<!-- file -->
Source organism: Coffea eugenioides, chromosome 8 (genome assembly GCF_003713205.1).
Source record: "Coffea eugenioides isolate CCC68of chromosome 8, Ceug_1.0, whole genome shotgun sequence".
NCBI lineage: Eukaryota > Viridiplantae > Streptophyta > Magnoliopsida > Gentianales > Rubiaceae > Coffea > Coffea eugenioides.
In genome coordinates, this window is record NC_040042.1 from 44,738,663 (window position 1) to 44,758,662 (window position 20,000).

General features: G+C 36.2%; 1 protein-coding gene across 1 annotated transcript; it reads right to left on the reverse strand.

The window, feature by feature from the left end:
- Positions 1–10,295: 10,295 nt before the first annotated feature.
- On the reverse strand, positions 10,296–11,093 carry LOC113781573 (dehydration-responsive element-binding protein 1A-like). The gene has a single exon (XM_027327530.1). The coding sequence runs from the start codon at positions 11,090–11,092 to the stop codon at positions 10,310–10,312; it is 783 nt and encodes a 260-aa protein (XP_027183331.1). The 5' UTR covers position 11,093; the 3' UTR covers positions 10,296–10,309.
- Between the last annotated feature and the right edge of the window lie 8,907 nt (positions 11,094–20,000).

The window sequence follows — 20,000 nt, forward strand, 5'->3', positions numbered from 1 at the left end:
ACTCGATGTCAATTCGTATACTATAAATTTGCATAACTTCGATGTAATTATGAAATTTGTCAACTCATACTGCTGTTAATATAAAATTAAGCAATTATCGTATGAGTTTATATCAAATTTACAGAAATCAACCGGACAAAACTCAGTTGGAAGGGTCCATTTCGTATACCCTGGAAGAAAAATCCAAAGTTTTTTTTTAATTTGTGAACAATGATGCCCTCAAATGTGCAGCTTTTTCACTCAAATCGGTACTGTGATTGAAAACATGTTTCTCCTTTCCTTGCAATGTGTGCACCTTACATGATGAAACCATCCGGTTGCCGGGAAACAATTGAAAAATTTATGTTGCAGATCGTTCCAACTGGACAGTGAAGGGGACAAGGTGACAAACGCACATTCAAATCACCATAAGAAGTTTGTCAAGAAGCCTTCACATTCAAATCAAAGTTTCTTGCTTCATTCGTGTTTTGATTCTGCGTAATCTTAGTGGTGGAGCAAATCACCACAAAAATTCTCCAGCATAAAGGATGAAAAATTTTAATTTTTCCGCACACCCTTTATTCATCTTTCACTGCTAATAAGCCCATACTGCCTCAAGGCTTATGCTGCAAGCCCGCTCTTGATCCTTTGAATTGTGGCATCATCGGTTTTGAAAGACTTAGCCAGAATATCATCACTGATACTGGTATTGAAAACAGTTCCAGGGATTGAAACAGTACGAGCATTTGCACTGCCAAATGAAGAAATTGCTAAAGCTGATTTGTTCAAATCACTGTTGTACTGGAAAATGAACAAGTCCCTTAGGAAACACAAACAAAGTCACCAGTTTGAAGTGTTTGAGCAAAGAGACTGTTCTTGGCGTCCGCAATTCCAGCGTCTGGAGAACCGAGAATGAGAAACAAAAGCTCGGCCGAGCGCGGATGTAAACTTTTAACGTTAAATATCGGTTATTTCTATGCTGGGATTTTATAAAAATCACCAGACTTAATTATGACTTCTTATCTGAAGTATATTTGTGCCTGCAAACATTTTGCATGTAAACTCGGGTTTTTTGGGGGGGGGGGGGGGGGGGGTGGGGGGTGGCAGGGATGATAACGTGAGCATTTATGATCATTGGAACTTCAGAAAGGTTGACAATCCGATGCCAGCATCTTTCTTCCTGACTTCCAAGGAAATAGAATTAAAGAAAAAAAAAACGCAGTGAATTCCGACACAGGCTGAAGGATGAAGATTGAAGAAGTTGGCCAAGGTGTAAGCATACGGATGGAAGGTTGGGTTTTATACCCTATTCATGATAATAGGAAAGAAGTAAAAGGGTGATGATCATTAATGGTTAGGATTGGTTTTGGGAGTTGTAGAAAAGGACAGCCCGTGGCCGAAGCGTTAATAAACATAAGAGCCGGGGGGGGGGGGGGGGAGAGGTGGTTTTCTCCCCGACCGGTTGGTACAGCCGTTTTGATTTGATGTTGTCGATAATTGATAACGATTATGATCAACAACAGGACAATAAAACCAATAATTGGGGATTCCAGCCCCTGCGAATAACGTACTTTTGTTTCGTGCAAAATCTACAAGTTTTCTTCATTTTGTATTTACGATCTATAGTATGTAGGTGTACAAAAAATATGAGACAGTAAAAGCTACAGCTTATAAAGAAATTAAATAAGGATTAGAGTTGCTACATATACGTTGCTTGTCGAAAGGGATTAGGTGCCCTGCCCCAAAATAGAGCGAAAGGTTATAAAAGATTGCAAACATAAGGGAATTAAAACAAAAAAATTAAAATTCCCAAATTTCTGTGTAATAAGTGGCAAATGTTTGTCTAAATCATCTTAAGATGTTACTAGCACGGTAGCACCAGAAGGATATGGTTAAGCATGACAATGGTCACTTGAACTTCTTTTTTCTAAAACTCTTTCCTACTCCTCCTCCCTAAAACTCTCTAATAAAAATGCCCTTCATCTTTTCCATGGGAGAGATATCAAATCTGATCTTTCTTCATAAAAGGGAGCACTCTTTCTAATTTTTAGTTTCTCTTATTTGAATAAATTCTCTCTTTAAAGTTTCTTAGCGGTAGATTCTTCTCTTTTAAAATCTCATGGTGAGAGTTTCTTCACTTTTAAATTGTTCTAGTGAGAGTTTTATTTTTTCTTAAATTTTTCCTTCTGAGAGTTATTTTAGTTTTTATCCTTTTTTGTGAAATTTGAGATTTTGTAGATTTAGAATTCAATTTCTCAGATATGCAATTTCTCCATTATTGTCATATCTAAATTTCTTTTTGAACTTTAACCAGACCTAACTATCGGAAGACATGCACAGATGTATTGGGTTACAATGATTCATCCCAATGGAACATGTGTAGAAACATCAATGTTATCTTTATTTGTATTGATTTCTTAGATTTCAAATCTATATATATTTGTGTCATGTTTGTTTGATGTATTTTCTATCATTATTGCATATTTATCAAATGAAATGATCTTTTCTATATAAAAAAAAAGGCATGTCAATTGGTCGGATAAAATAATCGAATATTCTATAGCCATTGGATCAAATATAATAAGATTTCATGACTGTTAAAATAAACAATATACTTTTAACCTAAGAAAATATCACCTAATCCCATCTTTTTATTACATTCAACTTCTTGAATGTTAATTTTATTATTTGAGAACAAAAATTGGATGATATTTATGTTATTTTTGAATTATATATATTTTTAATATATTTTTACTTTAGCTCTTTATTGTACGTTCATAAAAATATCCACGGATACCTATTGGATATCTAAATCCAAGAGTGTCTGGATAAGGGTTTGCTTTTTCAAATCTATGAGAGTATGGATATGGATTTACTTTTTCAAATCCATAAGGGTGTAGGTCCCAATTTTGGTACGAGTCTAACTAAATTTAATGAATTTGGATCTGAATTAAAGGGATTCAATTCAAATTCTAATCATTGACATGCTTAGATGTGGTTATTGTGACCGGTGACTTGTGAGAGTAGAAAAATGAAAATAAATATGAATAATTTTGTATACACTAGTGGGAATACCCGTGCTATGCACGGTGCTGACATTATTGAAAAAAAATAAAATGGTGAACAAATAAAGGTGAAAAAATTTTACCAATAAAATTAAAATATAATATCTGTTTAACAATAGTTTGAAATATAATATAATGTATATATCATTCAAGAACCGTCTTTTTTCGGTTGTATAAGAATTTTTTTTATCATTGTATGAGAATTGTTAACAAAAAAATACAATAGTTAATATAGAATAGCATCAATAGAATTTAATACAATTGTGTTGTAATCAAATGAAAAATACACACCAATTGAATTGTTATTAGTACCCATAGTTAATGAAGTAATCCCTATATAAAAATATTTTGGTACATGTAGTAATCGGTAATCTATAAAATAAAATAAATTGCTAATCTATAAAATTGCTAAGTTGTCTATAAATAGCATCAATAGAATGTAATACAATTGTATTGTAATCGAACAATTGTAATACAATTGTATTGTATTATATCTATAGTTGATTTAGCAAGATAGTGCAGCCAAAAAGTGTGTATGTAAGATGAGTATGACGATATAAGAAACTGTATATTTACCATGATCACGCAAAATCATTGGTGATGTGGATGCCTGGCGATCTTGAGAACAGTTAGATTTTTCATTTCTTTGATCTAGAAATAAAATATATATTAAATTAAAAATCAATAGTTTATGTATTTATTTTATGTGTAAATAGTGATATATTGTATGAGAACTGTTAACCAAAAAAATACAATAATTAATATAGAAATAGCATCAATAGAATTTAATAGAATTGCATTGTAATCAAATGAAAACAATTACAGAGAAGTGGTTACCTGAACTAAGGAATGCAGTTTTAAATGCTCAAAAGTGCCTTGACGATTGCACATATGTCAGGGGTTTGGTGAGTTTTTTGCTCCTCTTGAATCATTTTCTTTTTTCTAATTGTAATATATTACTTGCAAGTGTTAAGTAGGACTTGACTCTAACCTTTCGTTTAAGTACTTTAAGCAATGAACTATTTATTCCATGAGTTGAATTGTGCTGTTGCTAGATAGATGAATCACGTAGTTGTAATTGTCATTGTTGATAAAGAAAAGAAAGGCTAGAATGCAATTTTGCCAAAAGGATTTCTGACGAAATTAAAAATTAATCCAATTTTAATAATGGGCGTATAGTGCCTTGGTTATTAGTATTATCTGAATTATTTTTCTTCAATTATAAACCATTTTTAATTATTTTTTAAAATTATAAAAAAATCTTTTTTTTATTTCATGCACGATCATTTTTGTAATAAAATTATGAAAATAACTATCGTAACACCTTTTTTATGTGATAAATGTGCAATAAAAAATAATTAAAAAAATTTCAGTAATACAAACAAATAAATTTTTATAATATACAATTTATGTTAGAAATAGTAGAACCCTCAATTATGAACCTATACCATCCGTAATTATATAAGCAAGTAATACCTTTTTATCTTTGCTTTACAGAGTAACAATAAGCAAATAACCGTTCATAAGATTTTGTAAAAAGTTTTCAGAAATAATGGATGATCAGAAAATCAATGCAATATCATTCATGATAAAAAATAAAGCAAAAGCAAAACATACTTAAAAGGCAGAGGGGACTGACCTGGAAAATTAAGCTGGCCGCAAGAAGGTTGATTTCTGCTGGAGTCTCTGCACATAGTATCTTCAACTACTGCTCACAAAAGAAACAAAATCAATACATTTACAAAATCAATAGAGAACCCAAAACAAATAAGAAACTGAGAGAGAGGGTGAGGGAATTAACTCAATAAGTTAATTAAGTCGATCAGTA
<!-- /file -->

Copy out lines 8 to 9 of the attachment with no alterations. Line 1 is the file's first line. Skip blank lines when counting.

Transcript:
- On the reverse strand, positions 10,296–11,093 carry LOC113781573 (dehydration-responsive element-binding protein 1A-like). The gene has a single exon (XM_027327530.1). The coding sequence runs from the start codon at positions 11,090–11,092 to the stop codon at positions 10,310–10,312; it is 783 nt and encodes a 260-aa protein (XP_027183331.1). The 5' UTR covers position 11,093; the 3' UTR covers positions 10,296–10,309.
- Between the last annotated feature and the right edge of the window lie 8,907 nt (positions 11,094–20,000).